Twitter has announced that it will no longer support SMS two-factor authentication unless you pay for a Twitter Blue subscription. However, there are more secure options for multi-factor authentication, which we describe below.
In a blog post released this week, Twitter said that non-Twitter Blue users using SMS 2FA authentication have until March 20th, 2023, to switch to another 2FA method, or it will be disabled.
“Non-Twitter Blue subscribers that are already enrolled will have 30 days to disable this method and enroll in another,” Twitter warned in a new blog post.
“After 20 March 2023, we will no longer permit non-Twitter Blue subscribers to use text messages as a 2FA method. At that time, accounts with text message 2FA still enabled will have it disabled.”
Based on Twitter’s account security report, which includes data between July 2021 and December 2021, only 2.6% of users use two-factor authentication. Of these users, 74.4% use SMS 2FA, 28.9 use an authenticator app, and 0.5% use a hardware security key.
Elon Musk said they are making this change as they lose $60 million yearly on fake 2FA SMS messages.
Musk later backed up this policy change, stating that authentication apps “are much more secure than SMS,” likely referring to the risk of SIM-swapping attacks on mobile devices.
SIM swapping attacks are when threat actors take control of a target’s mobile phone number by tricking or bribing the carrier’s employees to reassign the numbers to attacker-controlled SIM cards.
This enables the threat actors to use the phone number on their own devices, receive the victim’s SMS texts, including SMS multi-factor authentication (MFA) codes, or log into accounts that use a phone number as part of the credentials.
If you have no plans to sign up for Twitter Blue, you will now be required to use either a Security key or an authentication app as your 2FA authentication method.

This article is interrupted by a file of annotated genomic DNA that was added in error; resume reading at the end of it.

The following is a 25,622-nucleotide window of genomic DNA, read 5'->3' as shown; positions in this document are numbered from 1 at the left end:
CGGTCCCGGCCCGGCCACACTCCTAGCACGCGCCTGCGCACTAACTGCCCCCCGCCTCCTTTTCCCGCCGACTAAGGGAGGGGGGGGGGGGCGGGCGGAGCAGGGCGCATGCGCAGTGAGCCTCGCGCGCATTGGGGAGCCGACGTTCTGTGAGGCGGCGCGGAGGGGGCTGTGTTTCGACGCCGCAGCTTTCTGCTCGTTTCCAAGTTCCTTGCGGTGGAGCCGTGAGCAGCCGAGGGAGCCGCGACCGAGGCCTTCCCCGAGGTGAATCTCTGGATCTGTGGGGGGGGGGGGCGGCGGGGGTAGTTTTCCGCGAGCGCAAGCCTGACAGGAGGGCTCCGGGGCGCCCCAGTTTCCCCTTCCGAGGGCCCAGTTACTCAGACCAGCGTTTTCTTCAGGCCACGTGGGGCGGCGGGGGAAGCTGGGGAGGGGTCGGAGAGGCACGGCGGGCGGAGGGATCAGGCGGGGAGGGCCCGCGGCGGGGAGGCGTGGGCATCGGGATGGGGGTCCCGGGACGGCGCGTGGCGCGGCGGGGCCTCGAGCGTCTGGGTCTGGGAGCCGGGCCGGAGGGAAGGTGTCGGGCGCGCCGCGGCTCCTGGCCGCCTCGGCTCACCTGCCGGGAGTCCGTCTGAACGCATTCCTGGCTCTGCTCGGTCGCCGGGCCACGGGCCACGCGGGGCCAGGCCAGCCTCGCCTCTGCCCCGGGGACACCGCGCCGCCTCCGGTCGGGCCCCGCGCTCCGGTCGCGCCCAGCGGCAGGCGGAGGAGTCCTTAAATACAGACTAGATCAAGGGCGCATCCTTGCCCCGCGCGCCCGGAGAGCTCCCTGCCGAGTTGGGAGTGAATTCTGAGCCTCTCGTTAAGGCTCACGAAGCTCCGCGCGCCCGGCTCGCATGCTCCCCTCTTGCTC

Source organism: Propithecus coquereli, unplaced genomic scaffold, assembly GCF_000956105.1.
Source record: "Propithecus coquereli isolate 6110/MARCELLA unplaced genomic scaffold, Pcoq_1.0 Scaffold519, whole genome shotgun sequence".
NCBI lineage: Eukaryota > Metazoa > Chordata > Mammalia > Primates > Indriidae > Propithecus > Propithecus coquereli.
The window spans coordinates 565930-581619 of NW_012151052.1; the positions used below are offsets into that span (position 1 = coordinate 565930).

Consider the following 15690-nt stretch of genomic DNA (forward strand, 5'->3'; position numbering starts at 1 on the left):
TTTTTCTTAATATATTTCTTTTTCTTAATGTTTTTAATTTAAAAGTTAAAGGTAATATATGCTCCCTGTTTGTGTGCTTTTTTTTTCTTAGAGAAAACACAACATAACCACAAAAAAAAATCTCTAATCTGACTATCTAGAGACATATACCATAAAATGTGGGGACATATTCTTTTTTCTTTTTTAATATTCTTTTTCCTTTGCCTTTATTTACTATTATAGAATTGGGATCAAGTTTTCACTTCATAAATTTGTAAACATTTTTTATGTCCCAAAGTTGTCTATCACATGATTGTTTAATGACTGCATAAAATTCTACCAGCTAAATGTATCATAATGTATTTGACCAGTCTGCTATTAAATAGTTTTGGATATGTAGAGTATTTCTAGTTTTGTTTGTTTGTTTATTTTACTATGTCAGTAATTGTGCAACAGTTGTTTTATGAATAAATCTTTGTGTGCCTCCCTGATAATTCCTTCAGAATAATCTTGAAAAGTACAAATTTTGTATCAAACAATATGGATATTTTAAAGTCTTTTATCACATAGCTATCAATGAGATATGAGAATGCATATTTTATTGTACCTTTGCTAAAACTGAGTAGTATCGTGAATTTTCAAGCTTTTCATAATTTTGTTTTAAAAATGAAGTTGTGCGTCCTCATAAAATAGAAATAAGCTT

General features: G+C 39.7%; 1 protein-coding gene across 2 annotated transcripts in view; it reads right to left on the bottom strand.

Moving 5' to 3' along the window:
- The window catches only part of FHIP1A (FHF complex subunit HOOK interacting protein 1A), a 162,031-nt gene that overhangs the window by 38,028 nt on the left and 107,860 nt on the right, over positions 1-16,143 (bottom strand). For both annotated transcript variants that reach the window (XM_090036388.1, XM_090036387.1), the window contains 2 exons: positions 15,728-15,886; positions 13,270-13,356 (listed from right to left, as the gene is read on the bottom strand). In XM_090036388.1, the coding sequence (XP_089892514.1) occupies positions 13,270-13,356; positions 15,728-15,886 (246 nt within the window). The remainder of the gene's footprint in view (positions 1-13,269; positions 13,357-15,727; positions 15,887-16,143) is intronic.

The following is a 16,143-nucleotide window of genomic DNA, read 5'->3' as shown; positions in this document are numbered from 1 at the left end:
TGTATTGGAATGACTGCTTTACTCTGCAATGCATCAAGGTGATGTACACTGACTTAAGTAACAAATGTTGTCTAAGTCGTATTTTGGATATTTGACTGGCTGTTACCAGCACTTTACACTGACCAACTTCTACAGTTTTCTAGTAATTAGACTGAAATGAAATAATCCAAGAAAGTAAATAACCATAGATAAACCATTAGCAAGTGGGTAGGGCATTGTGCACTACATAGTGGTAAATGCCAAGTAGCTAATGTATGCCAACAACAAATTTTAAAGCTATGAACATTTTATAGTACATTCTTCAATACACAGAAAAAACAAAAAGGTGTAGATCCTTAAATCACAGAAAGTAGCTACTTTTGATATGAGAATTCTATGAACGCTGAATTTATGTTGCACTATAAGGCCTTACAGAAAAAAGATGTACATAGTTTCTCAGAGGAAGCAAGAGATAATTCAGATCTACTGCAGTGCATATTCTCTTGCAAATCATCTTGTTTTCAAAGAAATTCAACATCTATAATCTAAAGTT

While many do not agree with how this new policy is being handled and rolled out, it may ultimately lead to better security for users who choose not to subscribe to Twitter Blue.
This is because you will be forced to use more secure options for securing your account.
The most secure option is to use a hardware security key, such as a Google Titan or Yubikey, which are small devices with USB or NFC connectivity to automatically respond to 2FA requests and sign you into an account.
They are considered the most secure as they are physical devices that must be plugged into a computer and be in your possession to log you into your account.
Therefore, if anyone gains access to your credentials, they cannot bypass 2FA even if they steal your 2FA tokens somehow, whether through advanced adversary-in-the-middle phishing attacks or SIM swapping attacks.
When setting up 2-factor/multi-factor authentication on a website, the site will display a QR code you scan with the authentication app. Once scanned, the website will be registered in the app to generate 2FA codes that must be submitted to a website to log in to your account.
If a threat actor gains access to your credentials, they will not have access to the code generated by your mobile app and thus won’t be able to log in.
The problem with authenticator apps is that if you lose your phone, you also lose access to your 2FA codes, making it difficult and time-consuming to regain access to sites.
However, Microsoft Authenticator and Authy include the ability to back up your 2FA settings to the cloud so that you can restore your 2FA settings if you lose or wipe your device.
Therefore, either app is an excellent choice as your authentication app.
If using Authy, though, make sure to disable the ‘Allow Multi-device’ setting when not transferring codes to another device, as if your phone number is stolen, it could potentially be used to access your Authy account.
Regardless of the authentication method you are using, Twitter’s security report shows that far too many people are not securing their accounts with 2FA, even though it increases the security of your account.
It is strongly advised to enable 2FA on all online accounts you use, including Twitter, and to use an authenticator or a hardware security key, as it’s ultimately more secure.